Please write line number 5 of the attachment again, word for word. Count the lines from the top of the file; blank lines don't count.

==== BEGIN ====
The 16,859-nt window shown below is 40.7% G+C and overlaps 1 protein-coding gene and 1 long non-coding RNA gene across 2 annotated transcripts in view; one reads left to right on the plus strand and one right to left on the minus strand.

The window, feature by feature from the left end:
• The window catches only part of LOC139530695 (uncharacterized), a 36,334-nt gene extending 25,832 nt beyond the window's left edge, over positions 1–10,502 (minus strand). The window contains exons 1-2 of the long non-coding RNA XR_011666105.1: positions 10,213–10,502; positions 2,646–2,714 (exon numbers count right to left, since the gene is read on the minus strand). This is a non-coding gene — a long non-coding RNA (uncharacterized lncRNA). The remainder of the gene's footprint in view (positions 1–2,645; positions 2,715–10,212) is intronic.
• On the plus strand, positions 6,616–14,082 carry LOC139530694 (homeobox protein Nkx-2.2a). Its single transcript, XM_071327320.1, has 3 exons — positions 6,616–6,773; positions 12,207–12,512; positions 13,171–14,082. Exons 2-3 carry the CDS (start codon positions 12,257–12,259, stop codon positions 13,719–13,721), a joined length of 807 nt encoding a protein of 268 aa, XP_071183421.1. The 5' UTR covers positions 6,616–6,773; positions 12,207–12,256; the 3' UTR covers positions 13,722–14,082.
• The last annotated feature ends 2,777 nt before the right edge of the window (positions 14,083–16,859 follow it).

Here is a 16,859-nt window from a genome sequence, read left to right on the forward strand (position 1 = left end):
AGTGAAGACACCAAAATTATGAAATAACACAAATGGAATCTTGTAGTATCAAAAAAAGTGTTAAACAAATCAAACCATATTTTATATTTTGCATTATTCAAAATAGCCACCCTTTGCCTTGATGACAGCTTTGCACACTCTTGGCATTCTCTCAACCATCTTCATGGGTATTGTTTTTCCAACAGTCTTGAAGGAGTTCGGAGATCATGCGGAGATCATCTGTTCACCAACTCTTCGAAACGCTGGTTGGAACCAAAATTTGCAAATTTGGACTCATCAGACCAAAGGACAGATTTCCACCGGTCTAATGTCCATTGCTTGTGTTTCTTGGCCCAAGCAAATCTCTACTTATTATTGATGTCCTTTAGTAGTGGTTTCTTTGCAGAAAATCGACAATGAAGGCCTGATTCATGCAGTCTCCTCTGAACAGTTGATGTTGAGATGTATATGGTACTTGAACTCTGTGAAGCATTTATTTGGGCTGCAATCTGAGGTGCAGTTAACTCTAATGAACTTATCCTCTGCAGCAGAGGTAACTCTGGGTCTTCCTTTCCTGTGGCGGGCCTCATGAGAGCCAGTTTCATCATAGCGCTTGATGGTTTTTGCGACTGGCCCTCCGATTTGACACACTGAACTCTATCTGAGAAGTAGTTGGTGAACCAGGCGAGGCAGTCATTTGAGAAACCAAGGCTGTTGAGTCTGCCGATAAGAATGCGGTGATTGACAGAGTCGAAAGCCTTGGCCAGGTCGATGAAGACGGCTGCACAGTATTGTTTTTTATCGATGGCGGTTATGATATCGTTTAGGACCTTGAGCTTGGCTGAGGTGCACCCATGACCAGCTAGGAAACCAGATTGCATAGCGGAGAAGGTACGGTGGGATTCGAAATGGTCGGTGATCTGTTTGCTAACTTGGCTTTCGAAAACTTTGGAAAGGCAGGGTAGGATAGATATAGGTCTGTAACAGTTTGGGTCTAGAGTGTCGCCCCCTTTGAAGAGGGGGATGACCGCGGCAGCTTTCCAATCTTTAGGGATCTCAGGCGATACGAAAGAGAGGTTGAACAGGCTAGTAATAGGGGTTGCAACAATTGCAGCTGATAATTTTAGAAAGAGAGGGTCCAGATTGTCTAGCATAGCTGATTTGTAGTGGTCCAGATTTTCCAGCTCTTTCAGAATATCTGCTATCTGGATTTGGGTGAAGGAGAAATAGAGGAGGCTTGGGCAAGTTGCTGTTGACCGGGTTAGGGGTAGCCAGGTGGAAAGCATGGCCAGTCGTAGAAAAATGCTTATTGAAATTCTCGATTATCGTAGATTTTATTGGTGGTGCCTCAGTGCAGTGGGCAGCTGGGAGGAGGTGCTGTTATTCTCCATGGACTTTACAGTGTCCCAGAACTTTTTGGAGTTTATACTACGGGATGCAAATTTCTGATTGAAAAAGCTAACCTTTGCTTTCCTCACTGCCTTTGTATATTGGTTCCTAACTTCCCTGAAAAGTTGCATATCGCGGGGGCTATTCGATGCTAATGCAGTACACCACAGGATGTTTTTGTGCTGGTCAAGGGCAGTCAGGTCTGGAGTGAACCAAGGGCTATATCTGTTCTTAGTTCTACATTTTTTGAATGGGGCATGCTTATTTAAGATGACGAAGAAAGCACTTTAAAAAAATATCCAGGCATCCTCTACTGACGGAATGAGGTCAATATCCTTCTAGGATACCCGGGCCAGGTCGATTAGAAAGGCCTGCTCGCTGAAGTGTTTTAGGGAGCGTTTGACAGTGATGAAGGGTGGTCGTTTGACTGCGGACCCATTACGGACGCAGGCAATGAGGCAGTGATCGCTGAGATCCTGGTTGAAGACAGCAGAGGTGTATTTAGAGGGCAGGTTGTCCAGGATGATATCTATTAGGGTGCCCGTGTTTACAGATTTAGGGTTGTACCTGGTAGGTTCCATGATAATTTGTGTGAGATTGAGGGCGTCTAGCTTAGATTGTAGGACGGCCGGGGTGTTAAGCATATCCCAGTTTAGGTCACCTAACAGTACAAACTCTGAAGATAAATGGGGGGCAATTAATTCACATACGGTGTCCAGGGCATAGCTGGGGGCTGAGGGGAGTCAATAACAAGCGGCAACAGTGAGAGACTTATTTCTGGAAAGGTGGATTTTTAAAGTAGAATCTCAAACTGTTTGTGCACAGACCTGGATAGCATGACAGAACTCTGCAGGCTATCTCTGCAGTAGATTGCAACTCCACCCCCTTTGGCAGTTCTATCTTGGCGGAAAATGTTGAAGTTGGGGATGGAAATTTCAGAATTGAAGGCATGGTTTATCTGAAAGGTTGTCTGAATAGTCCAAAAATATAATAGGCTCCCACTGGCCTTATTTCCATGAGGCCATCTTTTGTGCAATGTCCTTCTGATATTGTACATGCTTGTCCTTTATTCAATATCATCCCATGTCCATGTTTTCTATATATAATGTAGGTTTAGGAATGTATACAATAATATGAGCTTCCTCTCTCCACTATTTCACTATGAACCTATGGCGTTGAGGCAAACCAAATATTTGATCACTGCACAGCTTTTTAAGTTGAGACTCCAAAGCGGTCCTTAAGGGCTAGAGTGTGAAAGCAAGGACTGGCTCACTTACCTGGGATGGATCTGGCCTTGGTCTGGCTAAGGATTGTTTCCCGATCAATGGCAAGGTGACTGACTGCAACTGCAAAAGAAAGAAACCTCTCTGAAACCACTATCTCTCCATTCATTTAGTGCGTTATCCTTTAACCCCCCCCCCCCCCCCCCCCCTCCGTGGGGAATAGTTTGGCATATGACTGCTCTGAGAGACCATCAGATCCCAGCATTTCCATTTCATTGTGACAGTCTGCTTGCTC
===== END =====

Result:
• The last annotated feature ends 2,777 nt before the right edge of the window (positions 14,083–16,859 follow it).